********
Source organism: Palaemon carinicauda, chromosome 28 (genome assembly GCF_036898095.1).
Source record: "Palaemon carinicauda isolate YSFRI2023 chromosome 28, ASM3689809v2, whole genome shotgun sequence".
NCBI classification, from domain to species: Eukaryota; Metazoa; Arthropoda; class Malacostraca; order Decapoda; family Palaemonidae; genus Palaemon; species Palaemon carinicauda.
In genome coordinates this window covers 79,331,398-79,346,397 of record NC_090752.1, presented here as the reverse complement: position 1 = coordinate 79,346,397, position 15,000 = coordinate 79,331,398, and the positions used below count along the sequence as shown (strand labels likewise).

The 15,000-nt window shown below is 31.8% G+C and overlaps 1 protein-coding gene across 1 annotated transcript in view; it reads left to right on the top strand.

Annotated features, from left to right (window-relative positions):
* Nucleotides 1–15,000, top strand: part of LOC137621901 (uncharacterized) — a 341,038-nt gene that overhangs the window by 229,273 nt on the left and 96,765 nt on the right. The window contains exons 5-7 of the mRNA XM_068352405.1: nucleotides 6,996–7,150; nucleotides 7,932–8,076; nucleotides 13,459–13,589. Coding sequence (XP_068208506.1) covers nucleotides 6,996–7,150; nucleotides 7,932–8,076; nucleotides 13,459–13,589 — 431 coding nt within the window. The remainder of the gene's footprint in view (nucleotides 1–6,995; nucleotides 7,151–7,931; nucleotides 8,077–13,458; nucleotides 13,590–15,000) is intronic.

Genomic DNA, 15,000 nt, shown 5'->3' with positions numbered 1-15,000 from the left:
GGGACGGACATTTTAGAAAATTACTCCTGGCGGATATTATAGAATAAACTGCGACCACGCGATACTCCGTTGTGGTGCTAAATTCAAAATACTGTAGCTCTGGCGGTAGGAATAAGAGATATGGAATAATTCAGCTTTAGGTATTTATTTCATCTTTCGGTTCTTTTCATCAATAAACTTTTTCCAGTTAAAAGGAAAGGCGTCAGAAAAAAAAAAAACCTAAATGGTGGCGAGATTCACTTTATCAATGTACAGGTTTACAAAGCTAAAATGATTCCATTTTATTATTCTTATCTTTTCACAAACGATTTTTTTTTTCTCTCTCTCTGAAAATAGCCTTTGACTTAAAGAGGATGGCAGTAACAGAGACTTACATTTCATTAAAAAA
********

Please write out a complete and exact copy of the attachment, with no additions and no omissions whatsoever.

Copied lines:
Source organism: Palaemon carinicauda, chromosome 28 (genome assembly GCF_036898095.1).
Source record: "Palaemon carinicauda isolate YSFRI2023 chromosome 28, ASM3689809v2, whole genome shotgun sequence".
NCBI classification, from domain to species: Eukaryota; Metazoa; Arthropoda; class Malacostraca; order Decapoda; family Palaemonidae; genus Palaemon; species Palaemon carinicauda.
In genome coordinates this window covers 79,331,398-79,346,397 of record NC_090752.1, presented here as the reverse complement: position 1 = coordinate 79,346,397, position 15,000 = coordinate 79,331,398, and the positions used below count along the sequence as shown (strand labels likewise).

The 15,000-nt window shown below is 31.8% G+C and overlaps 1 protein-coding gene across 1 annotated transcript in view; it reads left to right on the top strand.

Annotated features, from left to right (window-relative positions):
* Nucleotides 1–15,000, top strand: part of LOC137621901 (uncharacterized) — a 341,038-nt gene that overhangs the window by 229,273 nt on the left and 96,765 nt on the right. The window contains exons 5-7 of the mRNA XM_068352405.1: nucleotides 6,996–7,150; nucleotides 7,932–8,076; nucleotides 13,459–13,589. Coding sequence (XP_068208506.1) covers nucleotides 6,996–7,150; nucleotides 7,932–8,076; nucleotides 13,459–13,589 — 431 coding nt within the window. The remainder of the gene's footprint in view (nucleotides 1–6,995; nucleotides 7,151–7,931; nucleotides 8,077–13,458; nucleotides 13,590–15,000) is intronic.

Genomic DNA, 15,000 nt, shown 5'->3' with positions numbered 1-15,000 from the left:
GGGACGGACATTTTAGAAAATTACTCCTGGCGGATATTATAGAATAAACTGCGACCACGCGATACTCCGTTGTGGTGCTAAATTCAAAATACTGTAGCTCTGGCGGTAGGAATAAGAGATATGGAATAATTCAGCTTTAGGTATTTATTTCATCTTTCGGTTCTTTTCATCAATAAACTTTTTCCAGTTAAAAGGAAAGGCGTCAGAAAAAAAAAAAACCTAAATGGTGGCGAGATTCACTTTATCAATGTACAGGTTTACAAAGCTAAAATGATTCCATTTTATTATTCTTATCTTTTCACAAACGATTTTTTTTTTCTCTCTCTCTGAAAATAGCCTTTGACTTAAAGAGGATGGCAGTAACAGAGACTTACATTTCATTAAAAAA